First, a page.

Land Use Practices:

Based upon current knowledge, aurora trout are limited to lake environments and require certain habitat parameters, the most important of these being a suitable pH and thermal regime at sites used for spawning.  Habitat suitability is susceptible to land use activities which may directly or indirectly impair functionality.  Most notably, anthropogenic activities such as resource extraction (e.g. forestry practices, mining, etc.) or road building, have the potential to disrupt the quality and quantity of groundwater which enters the lake, thus impairing the groundwater discharge that provides essential thermal and spawning habitat. 

Forestry practices may also have the potential to affect the pH of a lake (Watmough et al. 2003).  The harvesting of trees removes a major source of base cation deposition to the soil.  Initially there may be an increase in base cations available to the soil as logging debris decays, but over the long-term it is expected that base cation deposition rates would decrease.  Base cations are transferred from terrestrial ecosystems to adjacent aquatic ecosystems through the leaching of soil minerals in runoff.  Reduced concentrations of base cations will reduce the buffering capacity of the lake and increase acid sensitivity.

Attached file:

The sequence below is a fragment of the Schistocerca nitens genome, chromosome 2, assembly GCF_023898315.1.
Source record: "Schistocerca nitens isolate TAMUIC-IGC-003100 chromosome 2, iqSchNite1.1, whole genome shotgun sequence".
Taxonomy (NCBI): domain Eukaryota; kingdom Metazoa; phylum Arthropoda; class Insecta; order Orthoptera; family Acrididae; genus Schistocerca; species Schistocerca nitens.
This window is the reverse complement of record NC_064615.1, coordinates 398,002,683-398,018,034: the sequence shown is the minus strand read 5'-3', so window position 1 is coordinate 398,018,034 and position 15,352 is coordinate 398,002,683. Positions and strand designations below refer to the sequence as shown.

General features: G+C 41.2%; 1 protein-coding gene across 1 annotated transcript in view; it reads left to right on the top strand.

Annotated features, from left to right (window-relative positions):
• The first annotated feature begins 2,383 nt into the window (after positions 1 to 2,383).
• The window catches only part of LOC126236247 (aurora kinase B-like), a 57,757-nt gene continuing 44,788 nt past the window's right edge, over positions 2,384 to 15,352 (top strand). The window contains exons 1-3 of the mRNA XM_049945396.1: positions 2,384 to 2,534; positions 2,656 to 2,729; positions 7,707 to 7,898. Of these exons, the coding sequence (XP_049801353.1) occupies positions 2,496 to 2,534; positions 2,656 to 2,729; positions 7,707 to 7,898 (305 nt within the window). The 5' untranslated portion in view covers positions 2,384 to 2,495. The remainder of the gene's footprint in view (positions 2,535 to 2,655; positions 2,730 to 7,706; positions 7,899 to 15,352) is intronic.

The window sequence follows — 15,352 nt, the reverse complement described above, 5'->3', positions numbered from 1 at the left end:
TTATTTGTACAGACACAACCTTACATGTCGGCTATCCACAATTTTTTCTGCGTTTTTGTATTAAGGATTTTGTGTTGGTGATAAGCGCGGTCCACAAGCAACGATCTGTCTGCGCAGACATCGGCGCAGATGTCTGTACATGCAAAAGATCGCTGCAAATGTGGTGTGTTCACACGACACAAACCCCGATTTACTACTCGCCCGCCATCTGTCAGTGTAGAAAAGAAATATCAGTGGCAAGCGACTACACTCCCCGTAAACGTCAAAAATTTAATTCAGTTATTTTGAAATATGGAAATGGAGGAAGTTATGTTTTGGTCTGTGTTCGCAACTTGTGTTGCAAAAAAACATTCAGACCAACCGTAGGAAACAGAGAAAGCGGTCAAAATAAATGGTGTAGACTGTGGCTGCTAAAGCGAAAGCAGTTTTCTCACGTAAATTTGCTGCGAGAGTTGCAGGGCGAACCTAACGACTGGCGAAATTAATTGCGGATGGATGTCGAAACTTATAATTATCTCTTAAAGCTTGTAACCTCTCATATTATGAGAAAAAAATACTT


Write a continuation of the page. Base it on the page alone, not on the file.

Introduction of Invasive Species:

Brook trout have been demonstrated to be vulnerable to competition from other species, notably yellow perch, Perca flavescens (Fraser 1978).  Given the strong biological similarities between brook trout and aurora trout, it is anticipated that aurora trout may also be susceptible to competition from spiny-rayed fishes.  To prevent the accidental introduction of other competitors, which would likely displace aurora trout, all lakes with natural reproduction (i.e. Whitepine, Whirligig, Northeast Campcot and Southeast Campcot lakes) have been designated as provincial fish sanctuaries.  This status prohibits any sport angling, hence minimizing the potential for accidental or intentional introductions.  This same sanctuary status has also been granted to Alexander Lake.  In the remaining lakes, where limited recreational trophy angling opportunities are permitted, the use of live baitfish is prohibited to reduce the risk of accidental introductions of competitors.